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Couples, Pregnancy And Murder: The Maternal Murder Phenomenon
In recent years, the high profile murder cases of Laci Peterson and Lori Hacking in the United States has brought to light an growing threat to pregnant women---murder. According to a March 2001 study published in the Journal of the American Medical Association (JAMA) using death records and coroner reports, state health department researchers found 247 pregnancy-associated deaths between 1993 and 1998, suggesting that the maternal murder phenomenon is the leading cause of death among pregnant women.
Pregnancy should be a time of great joy between a couple, so why are all those women getting murdered by their partners? According to Dr. Diana Cheng, director of women's health at the Maryland Department of Health and Medical Hygiene and her colleague Dr. Isabelle Horon, “Women tend to think pregnancy is a safety zone, especially if they are already in an abusive relationship, but what we're seeing is that no woman is safe from domestic violence or its most severe consequences." Unfortunately, most women who are in abusive relationships are physically assaulted by their partners even during pregnancy. Sometimes, this violence can result in injury for both the mother and child, miscarriage or death. The more alarming thing is that while the male partners of these pregnant women are often the chief suspects in the murder, it can be hard for the police to prove the fact and these men can go free to go on and abuse other women.
Why then would a woman stay in an abusive relationship? Unfortunately, apart from the financial aspect, many women are compelled to stay in the relationship because of companionship and for the sake of the child. Many victims of domestic violence find convenient excuses for their partner's behavior, some driven by the shame and disbelief that such a thing was happening to them. Women who are in comfortable financial positions and social standing may have more options but are not less vulnerable to domestic violence. Some women have asked, if he doesn't want the responsibility of a child, then why doesn't he just leave? Leaving the pregnant woman may be simple, but once the child is born there are other factors that will still tie him to his unwanted partner and child such as child support and alimony.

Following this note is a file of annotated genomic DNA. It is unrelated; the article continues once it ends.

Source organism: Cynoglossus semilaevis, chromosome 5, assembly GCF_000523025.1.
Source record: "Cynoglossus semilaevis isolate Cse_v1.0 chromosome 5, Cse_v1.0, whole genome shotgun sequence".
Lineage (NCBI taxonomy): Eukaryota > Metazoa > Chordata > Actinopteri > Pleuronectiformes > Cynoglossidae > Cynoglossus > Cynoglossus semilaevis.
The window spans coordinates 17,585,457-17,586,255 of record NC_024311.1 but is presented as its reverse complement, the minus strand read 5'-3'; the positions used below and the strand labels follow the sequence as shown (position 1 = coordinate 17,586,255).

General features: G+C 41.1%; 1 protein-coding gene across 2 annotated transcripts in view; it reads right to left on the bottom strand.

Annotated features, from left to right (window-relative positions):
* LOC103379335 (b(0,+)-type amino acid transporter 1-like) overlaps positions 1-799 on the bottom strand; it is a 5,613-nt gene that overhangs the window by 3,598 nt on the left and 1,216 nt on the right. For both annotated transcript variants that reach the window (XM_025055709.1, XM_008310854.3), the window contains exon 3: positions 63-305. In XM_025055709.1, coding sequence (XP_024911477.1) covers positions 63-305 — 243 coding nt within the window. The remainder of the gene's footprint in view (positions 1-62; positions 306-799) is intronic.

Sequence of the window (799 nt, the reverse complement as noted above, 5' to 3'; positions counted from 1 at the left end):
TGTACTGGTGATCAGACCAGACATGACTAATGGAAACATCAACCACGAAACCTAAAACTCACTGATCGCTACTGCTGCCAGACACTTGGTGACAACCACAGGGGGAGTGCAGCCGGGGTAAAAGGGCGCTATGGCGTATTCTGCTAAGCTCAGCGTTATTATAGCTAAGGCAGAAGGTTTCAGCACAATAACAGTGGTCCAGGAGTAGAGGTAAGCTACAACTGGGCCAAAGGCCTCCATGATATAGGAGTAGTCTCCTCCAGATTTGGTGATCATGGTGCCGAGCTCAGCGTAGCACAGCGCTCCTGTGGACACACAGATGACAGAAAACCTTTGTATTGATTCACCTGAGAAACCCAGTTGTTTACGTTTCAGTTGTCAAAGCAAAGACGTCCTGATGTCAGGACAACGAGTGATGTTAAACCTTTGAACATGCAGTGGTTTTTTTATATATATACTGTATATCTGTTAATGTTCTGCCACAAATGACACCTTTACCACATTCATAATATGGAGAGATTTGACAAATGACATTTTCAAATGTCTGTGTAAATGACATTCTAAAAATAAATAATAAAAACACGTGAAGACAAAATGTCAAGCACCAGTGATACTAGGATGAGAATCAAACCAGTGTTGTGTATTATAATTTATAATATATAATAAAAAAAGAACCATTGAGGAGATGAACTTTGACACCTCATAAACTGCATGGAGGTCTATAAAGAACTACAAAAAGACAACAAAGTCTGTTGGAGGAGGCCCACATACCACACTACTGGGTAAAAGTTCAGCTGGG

Many of the men who murdered their pregnant partners had shown signs of psychopathic behavior even before the murder, and were likely to have been arrested for domestic violence. If you are pregnant and your partner isn't feeling as joyous about the pregnancy as you are, it could be normal. Pregnancy is a big, life-changing event for the couple, and for men the emotional and financial responsibility it places on them can seem overwhelming. This feeling of fear and anxiety may be compounded by outside stressors such as problems with work, issues with their parents and physical or psychological problems. However, if you are getting some vibes that send cold chills up your spine, look for some signs and ask yourself these questions. Has your partner asked or told you to have an abortion? Has he said, he's not ready to be a father yet? Did he break-off the relationship because of the pregnancy? Have you had disastrous conversations about child support? Any comments about you personally being the wrong person to have his child? Is your relationship an abusive one?
If your partner has made direct threats that he would cause you harm if you plan to have the baby, protect yourself. Don't keep the news to yourself, tell your friends or family about it, and if the harassment escalates report it to local law enforcement agencies. There are also support groups that can help you during this difficult time. It might also be a good idea to move to a different residence. It is better to be proactive than to end up dead. Don't wait until its too late.
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